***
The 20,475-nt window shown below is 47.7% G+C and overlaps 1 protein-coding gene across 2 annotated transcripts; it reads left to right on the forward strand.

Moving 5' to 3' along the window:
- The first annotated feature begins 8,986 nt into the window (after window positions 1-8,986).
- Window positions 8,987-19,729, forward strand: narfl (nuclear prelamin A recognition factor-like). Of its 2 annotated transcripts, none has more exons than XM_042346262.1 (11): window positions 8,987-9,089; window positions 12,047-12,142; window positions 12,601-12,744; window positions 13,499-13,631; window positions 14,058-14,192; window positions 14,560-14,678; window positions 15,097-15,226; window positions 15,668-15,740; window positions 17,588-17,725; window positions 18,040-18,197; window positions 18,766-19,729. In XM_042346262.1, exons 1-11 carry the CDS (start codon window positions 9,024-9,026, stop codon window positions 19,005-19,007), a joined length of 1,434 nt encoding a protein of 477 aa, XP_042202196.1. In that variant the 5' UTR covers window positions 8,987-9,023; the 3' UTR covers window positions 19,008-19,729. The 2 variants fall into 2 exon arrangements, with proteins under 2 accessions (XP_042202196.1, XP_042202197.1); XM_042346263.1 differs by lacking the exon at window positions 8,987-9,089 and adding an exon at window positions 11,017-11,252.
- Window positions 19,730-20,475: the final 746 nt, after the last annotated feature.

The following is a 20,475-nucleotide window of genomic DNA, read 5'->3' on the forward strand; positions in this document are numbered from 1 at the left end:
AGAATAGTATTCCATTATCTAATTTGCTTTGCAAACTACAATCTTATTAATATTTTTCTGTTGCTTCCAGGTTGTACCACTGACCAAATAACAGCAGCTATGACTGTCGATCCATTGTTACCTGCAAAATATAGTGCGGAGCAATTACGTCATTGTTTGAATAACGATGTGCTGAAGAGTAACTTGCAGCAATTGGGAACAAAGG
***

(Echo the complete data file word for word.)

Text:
The 20,475-nt window shown below is 47.7% G+C and overlaps 1 protein-coding gene across 2 annotated transcripts; it reads left to right on the forward strand.

Moving 5' to 3' along the window:
- The first annotated feature begins 8,986 nt into the window (after window positions 1-8,986).
- Window positions 8,987-19,729, forward strand: narfl (nuclear prelamin A recognition factor-like). Of its 2 annotated transcripts, none has more exons than XM_042346262.1 (11): window positions 8,987-9,089; window positions 12,047-12,142; window positions 12,601-12,744; window positions 13,499-13,631; window positions 14,058-14,192; window positions 14,560-14,678; window positions 15,097-15,226; window positions 15,668-15,740; window positions 17,588-17,725; window positions 18,040-18,197; window positions 18,766-19,729. In XM_042346262.1, exons 1-11 carry the CDS (start codon window positions 9,024-9,026, stop codon window positions 19,005-19,007), a joined length of 1,434 nt encoding a protein of 477 aa, XP_042202196.1. In that variant the 5' UTR covers window positions 8,987-9,023; the 3' UTR covers window positions 19,008-19,729. The 2 variants fall into 2 exon arrangements, with proteins under 2 accessions (XP_042202196.1, XP_042202197.1); XM_042346263.1 differs by lacking the exon at window positions 8,987-9,089 and adding an exon at window positions 11,017-11,252.
- Window positions 19,730-20,475: the final 746 nt, after the last annotated feature.

The following is a 20,475-nucleotide window of genomic DNA, read 5'->3' on the forward strand; positions in this document are numbered from 1 at the left end:
AGAATAGTATTCCATTATCTAATTTGCTTTGCAAACTACAATCTTATTAATATTTTTCTGTTGCTTCCAGGTTGTACCACTGACCAAATAACAGCAGCTATGACTGTCGATCCATTGTTACCTGCAAAATATAGTGCGGAGCAATTACGTCATTGTTTGAATAACGATGTGCTGAAGAGTAACTTGCAGCAATTGGGAACAAAGG